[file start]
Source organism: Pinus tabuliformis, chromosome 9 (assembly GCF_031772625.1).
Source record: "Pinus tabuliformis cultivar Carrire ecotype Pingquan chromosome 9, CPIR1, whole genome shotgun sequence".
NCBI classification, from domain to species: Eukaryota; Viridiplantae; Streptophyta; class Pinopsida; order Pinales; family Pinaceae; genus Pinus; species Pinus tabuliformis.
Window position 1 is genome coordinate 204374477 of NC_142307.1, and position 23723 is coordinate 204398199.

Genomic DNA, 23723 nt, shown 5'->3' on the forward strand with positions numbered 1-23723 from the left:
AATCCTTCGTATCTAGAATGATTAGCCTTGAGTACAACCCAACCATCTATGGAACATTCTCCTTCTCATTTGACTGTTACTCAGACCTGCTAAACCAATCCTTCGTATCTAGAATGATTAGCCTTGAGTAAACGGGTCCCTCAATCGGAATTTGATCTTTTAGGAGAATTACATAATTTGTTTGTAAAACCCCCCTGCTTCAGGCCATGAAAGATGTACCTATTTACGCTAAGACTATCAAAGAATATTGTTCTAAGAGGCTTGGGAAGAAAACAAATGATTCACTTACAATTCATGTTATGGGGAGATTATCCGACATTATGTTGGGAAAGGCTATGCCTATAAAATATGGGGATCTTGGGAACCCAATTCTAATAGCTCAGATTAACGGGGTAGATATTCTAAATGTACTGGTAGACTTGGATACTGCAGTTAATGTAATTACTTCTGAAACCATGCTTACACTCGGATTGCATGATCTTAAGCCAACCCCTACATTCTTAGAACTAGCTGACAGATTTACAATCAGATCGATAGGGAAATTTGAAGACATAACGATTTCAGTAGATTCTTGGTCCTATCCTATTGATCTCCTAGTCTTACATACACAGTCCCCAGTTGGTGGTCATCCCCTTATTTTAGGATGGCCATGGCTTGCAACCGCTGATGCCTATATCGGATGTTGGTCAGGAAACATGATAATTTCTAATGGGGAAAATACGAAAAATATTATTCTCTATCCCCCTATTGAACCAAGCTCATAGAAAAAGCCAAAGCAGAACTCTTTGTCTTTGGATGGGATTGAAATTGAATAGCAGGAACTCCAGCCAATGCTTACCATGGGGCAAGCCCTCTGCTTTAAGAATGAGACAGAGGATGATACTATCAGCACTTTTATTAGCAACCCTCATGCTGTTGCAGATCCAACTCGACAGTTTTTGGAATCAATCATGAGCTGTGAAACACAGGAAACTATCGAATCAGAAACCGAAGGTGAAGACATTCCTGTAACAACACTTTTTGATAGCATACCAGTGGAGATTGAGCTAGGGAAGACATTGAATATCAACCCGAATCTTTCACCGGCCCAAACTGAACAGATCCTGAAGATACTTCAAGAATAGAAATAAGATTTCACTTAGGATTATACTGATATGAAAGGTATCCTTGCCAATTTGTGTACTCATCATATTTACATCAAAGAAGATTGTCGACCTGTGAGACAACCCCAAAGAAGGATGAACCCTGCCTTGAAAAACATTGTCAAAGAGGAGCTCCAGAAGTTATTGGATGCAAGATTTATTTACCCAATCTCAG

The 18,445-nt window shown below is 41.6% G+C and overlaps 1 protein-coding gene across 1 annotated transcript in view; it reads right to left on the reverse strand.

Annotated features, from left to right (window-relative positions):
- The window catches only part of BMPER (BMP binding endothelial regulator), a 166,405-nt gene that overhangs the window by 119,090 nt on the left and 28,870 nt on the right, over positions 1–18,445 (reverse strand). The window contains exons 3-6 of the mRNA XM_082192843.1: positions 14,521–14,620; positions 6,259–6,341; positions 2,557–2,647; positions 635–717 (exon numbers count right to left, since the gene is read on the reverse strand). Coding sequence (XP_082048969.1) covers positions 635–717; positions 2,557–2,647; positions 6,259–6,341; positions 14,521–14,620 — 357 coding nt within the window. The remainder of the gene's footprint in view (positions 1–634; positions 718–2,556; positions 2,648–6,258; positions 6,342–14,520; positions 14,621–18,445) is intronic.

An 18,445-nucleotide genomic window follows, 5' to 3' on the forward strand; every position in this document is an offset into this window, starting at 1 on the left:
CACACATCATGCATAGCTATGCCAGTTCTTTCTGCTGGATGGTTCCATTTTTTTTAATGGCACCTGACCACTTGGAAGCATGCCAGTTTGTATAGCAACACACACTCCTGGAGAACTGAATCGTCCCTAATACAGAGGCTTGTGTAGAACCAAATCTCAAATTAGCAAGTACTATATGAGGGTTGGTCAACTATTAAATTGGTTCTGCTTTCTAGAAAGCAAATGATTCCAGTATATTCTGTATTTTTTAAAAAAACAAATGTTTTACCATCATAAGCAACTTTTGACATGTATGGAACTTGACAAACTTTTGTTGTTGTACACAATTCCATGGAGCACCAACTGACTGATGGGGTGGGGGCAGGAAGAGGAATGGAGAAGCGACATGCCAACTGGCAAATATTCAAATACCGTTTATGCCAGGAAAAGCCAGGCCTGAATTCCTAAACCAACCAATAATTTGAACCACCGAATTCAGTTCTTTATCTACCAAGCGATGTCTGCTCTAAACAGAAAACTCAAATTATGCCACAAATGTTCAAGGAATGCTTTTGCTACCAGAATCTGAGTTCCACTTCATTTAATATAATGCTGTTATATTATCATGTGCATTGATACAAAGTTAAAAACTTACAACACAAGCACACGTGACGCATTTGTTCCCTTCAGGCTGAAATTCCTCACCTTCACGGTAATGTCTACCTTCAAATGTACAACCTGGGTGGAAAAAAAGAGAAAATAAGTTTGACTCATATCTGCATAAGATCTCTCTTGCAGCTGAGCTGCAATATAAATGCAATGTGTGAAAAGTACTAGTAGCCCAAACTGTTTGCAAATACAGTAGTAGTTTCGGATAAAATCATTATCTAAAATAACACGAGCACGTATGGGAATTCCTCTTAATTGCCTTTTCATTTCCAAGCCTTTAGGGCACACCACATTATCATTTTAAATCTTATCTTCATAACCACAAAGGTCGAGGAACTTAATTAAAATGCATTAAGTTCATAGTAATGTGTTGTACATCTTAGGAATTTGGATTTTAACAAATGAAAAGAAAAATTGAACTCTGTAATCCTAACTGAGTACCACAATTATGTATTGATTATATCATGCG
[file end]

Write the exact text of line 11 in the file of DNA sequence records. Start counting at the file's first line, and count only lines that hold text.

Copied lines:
CACACATCATGCATAGCTATGCCAGTTCTTTCTGCTGGATGGTTCCATTTTTTTTAATGGCACCTGACCACTTGGAAGCATGCCAGTTTGTATAGCAACACACACTCCTGGAGAACTGAATCGTCCCTAATACAGAGGCTTGTGTAGAACCAAATCTCAAATTAGCAAGTACTATATGAGGGTTGGTCAACTATTAAATTGGTTCTGCTTTCTAGAAAGCAAATGATTCCAGTATATTCTGTATTTTTTAAAAAAACAAATGTTTTACCATCATAAGCAACTTTTGACATGTATGGAACTTGACAAACTTTTGTTGTTGTACACAATTCCATGGAGCACCAACTGACTGATGGGGTGGGGGCAGGAAGAGGAATGGAGAAGCGACATGCCAACTGGCAAATATTCAAATACCGTTTATGCCAGGAAAAGCCAGGCCTGAATTCCTAAACCAACCAATAATTTGAACCACCGAATTCAGTTCTTTATCTACCAAGCGATGTCTGCTCTAAACAGAAAACTCAAATTATGCCACAAATGTTCAAGGAATGCTTTTGCTACCAGAATCTGAGTTCCACTTCATTTAATATAATGCTGTTATATTATCATGTGCATTGATACAAAGTTAAAAACTTACAACACAAGCACACGTGACGCATTTGTTCCCTTCAGGCTGAAATTCCTCACCTTCACGGTAATGTCTACCTTCAAATGTACAACCTGGGTGGAAAAAAAGAGAAAATAAGTTTGACTCATATCTGCATAAGATCTCTCTTGCAGCTGAGCTGCAATATAAATGCAATGTGTGAAAAGTACTAGTAGCCCAAACTGTTTGCAAATACAGTAGTAGTTTCGGATAAAATCATTATCTAAAATAACACGAGCACGTATGGGAATTCCTCTTAATTGCCTTTTCATTTCCAAGCCTTTAGGGCACACCACATTATCATTTTAAATCTTATCTTCATAACCACAAAGGTCGAGGAACTTAATTAAAATGCATTAAGTTCATAGTAATGTGTTGTACATCTTAGGAATTTGGATTTTAACAAATGAAAAGAAAAATTGAACTCTGTAATCCTAACTGAGTACCACAATTATGTATTGATTATATCATGCG